Wine as an investment – the wine merchant’s risk
On 1 April 2013, the Financial Conduct Authority (FCA) replaced some of the functions of the Financial Services Authority. Further information on the role of the FCA can be located here.
On 24 April 2013, the FCA announced that it had fined the EFG Private Bank Ltd (EFG) £4,200,000 for breaches of Principle 3 (management and control) of the FSA’s Principles for Businesses for failures in managing money laundering risks. An early settlement discount of 30% was agreed; without this the fine imposed would have been £6 million.
The breaches were identified following a visit by the then FSA in January 2011 in connection with its thematic review of how banks operating in the UK were managing money laundering risk in higher risk situations.
The FSA reviewed 99 files of EFG’s higher risk customers; 54 related to Politically Exposed Persons (PEPs). 36 files opened between 15 December 2007 and 25 January 2011 were reviewed: 17 contained due diligence documents which identified significant risks of money laundering and 13 of the 17 files contained allegations of criminal activity.
The file reviews identified serious problems, not least a failure by EFG to put into practice their own AML policies. Inadequate enhanced due diligence checks and inadequate enhanced on-going monitoring was also identified by the FSA. No documentation on the files demonstrated the steps taken by EFG to mitigate the risks associated with these accounts or evidenced any on-going monitoring of the customer accounts and relationships. The FSA concluded that these failures meant that ‘EFG was exposed to a heightened risk of handling the proceeds of crime.’ [paras 4.15 and 4.16 of the FSA Final Notice].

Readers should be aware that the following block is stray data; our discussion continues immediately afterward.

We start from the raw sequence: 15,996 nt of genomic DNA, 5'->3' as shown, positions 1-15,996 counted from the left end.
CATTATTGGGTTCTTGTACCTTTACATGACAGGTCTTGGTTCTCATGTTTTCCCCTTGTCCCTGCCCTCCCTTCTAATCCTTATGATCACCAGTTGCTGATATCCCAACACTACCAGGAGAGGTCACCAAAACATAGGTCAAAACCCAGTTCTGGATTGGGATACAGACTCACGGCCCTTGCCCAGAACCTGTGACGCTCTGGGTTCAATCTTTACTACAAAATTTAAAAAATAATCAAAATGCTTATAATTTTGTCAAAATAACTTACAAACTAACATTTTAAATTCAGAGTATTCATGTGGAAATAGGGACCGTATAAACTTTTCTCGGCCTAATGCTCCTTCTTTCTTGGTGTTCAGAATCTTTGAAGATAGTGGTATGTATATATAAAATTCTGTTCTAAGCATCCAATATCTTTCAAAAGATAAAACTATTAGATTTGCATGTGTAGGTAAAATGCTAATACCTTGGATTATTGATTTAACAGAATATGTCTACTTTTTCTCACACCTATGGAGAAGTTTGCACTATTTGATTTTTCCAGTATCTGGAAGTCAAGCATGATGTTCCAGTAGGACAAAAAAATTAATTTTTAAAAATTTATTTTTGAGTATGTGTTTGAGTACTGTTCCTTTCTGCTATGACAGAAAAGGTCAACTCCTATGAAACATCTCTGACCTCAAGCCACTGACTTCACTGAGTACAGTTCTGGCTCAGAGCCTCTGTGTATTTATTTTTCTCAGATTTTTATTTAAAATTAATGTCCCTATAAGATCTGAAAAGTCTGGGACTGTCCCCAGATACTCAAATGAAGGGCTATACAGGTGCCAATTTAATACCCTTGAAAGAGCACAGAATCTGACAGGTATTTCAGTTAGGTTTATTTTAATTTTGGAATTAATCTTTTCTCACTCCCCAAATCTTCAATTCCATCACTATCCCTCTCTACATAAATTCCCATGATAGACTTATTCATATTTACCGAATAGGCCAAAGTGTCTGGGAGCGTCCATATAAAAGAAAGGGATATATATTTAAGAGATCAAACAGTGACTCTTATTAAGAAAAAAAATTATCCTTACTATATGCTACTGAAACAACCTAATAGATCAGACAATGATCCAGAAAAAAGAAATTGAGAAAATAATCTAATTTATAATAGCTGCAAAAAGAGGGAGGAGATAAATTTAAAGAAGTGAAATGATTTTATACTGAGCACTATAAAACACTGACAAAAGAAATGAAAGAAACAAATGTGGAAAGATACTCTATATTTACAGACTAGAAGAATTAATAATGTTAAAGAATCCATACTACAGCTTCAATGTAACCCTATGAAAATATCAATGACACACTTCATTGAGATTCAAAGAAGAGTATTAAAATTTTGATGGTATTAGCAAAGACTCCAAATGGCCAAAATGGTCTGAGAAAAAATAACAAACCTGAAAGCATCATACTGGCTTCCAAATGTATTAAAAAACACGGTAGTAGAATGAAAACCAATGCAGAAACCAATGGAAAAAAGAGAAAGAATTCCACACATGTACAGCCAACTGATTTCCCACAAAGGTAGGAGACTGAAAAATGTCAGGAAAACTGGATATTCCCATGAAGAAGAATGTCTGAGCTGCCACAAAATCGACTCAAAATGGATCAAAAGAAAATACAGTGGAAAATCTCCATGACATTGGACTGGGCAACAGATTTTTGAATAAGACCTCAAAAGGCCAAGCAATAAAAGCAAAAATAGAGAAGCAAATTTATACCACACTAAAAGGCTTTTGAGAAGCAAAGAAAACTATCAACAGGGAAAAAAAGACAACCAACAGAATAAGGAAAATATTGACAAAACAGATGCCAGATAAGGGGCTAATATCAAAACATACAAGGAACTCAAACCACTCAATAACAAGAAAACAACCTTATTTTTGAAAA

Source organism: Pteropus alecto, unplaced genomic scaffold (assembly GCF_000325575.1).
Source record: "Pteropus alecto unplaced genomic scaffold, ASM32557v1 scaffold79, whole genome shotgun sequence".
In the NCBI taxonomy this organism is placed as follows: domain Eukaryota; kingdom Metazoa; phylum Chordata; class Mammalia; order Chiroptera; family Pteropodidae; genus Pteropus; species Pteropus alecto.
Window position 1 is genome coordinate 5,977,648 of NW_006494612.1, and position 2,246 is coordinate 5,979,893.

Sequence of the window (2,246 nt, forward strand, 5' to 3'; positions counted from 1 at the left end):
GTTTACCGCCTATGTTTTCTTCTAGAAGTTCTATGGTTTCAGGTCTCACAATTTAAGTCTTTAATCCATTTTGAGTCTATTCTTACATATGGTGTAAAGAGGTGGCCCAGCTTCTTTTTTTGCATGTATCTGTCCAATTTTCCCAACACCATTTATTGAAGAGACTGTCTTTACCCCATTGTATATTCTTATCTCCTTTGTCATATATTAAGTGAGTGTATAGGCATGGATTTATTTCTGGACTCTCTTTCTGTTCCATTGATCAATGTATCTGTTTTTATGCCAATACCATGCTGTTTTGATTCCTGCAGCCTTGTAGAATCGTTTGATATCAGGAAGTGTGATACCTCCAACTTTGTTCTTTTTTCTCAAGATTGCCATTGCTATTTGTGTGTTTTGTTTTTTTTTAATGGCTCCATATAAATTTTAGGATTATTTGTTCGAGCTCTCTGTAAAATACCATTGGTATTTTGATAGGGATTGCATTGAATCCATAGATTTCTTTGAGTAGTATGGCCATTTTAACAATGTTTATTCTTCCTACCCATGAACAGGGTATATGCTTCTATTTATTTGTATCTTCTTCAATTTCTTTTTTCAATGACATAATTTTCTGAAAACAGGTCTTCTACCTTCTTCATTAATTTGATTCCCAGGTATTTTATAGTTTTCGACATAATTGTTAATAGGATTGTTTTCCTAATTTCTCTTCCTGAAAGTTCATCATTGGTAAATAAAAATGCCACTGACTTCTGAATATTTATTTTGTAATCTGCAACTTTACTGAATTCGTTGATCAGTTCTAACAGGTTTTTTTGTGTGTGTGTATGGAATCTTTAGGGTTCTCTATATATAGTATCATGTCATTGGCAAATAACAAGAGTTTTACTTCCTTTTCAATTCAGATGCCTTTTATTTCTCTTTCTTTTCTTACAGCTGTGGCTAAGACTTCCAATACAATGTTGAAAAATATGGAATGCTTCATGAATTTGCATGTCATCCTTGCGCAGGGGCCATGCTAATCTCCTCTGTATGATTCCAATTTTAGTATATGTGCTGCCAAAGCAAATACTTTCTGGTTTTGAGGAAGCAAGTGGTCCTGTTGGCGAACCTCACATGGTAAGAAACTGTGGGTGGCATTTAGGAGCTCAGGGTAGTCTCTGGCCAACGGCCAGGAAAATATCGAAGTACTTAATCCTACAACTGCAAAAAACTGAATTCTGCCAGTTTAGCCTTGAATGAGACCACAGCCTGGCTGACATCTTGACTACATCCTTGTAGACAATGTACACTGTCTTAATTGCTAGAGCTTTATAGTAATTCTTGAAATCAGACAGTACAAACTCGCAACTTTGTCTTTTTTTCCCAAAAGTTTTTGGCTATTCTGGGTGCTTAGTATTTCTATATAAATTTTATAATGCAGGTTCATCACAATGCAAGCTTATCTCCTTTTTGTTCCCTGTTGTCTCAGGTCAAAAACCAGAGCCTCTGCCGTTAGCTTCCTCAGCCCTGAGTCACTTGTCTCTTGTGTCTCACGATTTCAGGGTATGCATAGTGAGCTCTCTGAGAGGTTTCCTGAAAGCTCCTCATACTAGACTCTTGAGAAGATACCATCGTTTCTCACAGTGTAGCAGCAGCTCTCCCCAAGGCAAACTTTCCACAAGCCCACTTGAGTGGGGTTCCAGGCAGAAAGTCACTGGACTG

When determining seriousness of the breach the FCA took into consideration the three-year period over which the failings had occurred, the fact that the failings were not identified by EFG and EFG’s role as a gateway to the UK banking system. The full co-operation given by EFG and their commitment to improvements to their systems mitigated the sanction imposed.
Tracy McDermott, head of enforcement and financial crime at the FCA, reiterated that ‘the FCA will continue to focus on high risk customers and business’. It is essential that businesses ensure not only that they have strong anti-money laundering and compliance policies but that they are actively and rigorously enforced and implemented. Further penalties can be expected from the FCA for those who fail to implement policies.
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